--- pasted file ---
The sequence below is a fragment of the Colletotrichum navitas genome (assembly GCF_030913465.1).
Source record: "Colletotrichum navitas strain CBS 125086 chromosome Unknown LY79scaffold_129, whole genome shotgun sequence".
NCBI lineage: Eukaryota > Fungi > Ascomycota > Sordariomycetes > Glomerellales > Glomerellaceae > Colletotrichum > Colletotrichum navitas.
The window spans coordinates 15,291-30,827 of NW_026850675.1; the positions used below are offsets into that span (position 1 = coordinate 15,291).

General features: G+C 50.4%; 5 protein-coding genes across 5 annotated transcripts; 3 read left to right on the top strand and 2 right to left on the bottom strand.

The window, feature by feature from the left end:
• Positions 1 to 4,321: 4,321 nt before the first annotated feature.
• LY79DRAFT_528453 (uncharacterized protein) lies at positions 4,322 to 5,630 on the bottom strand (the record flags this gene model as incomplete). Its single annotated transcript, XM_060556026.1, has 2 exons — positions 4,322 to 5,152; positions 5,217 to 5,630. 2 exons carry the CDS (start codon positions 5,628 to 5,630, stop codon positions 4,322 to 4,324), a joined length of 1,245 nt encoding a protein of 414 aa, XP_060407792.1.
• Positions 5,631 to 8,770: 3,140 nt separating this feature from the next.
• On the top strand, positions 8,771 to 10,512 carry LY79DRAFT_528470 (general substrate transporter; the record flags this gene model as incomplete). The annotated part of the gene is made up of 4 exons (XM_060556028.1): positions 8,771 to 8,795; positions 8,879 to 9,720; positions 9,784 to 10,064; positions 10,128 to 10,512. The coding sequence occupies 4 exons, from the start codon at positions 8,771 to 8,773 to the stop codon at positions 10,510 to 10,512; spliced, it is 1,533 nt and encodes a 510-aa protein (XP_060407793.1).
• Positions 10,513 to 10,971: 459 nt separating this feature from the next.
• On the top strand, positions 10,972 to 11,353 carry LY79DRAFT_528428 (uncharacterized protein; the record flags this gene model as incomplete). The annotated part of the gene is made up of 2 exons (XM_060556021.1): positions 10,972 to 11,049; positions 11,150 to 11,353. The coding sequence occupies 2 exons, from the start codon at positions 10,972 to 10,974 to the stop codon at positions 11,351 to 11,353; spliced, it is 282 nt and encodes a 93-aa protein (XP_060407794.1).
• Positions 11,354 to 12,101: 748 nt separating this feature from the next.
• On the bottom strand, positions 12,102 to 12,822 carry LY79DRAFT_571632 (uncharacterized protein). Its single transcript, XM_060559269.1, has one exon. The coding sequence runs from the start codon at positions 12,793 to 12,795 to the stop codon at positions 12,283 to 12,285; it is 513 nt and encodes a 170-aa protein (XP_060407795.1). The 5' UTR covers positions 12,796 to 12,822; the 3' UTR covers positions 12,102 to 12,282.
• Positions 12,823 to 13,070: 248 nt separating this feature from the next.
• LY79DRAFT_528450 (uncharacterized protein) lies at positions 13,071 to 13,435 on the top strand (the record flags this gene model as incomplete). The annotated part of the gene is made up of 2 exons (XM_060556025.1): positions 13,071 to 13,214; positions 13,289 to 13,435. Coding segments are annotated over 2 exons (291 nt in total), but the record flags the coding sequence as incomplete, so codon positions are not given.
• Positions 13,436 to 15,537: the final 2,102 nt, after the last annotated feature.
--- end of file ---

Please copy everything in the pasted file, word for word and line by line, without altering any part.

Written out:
The sequence below is a fragment of the Colletotrichum navitas genome (assembly GCF_030913465.1).
Source record: "Colletotrichum navitas strain CBS 125086 chromosome Unknown LY79scaffold_129, whole genome shotgun sequence".
NCBI lineage: Eukaryota > Fungi > Ascomycota > Sordariomycetes > Glomerellales > Glomerellaceae > Colletotrichum > Colletotrichum navitas.
The window spans coordinates 15,291-30,827 of NW_026850675.1; the positions used below are offsets into that span (position 1 = coordinate 15,291).

General features: G+C 50.4%; 5 protein-coding genes across 5 annotated transcripts; 3 read left to right on the top strand and 2 right to left on the bottom strand.

The window, feature by feature from the left end:
• Positions 1 to 4,321: 4,321 nt before the first annotated feature.
• LY79DRAFT_528453 (uncharacterized protein) lies at positions 4,322 to 5,630 on the bottom strand (the record flags this gene model as incomplete). Its single annotated transcript, XM_060556026.1, has 2 exons — positions 4,322 to 5,152; positions 5,217 to 5,630. 2 exons carry the CDS (start codon positions 5,628 to 5,630, stop codon positions 4,322 to 4,324), a joined length of 1,245 nt encoding a protein of 414 aa, XP_060407792.1.
• Positions 5,631 to 8,770: 3,140 nt separating this feature from the next.
• On the top strand, positions 8,771 to 10,512 carry LY79DRAFT_528470 (general substrate transporter; the record flags this gene model as incomplete). The annotated part of the gene is made up of 4 exons (XM_060556028.1): positions 8,771 to 8,795; positions 8,879 to 9,720; positions 9,784 to 10,064; positions 10,128 to 10,512. The coding sequence occupies 4 exons, from the start codon at positions 8,771 to 8,773 to the stop codon at positions 10,510 to 10,512; spliced, it is 1,533 nt and encodes a 510-aa protein (XP_060407793.1).
• Positions 10,513 to 10,971: 459 nt separating this feature from the next.
• On the top strand, positions 10,972 to 11,353 carry LY79DRAFT_528428 (uncharacterized protein; the record flags this gene model as incomplete). The annotated part of the gene is made up of 2 exons (XM_060556021.1): positions 10,972 to 11,049; positions 11,150 to 11,353. The coding sequence occupies 2 exons, from the start codon at positions 10,972 to 10,974 to the stop codon at positions 11,351 to 11,353; spliced, it is 282 nt and encodes a 93-aa protein (XP_060407794.1).
• Positions 11,354 to 12,101: 748 nt separating this feature from the next.
• On the bottom strand, positions 12,102 to 12,822 carry LY79DRAFT_571632 (uncharacterized protein). Its single transcript, XM_060559269.1, has one exon. The coding sequence runs from the start codon at positions 12,793 to 12,795 to the stop codon at positions 12,283 to 12,285; it is 513 nt and encodes a 170-aa protein (XP_060407795.1). The 5' UTR covers positions 12,796 to 12,822; the 3' UTR covers positions 12,102 to 12,282.
• Positions 12,823 to 13,070: 248 nt separating this feature from the next.
• LY79DRAFT_528450 (uncharacterized protein) lies at positions 13,071 to 13,435 on the top strand (the record flags this gene model as incomplete). The annotated part of the gene is made up of 2 exons (XM_060556025.1): positions 13,071 to 13,214; positions 13,289 to 13,435. Coding segments are annotated over 2 exons (291 nt in total), but the record flags the coding sequence as incomplete, so codon positions are not given.
• Positions 13,436 to 15,537: the final 2,102 nt, after the last annotated feature.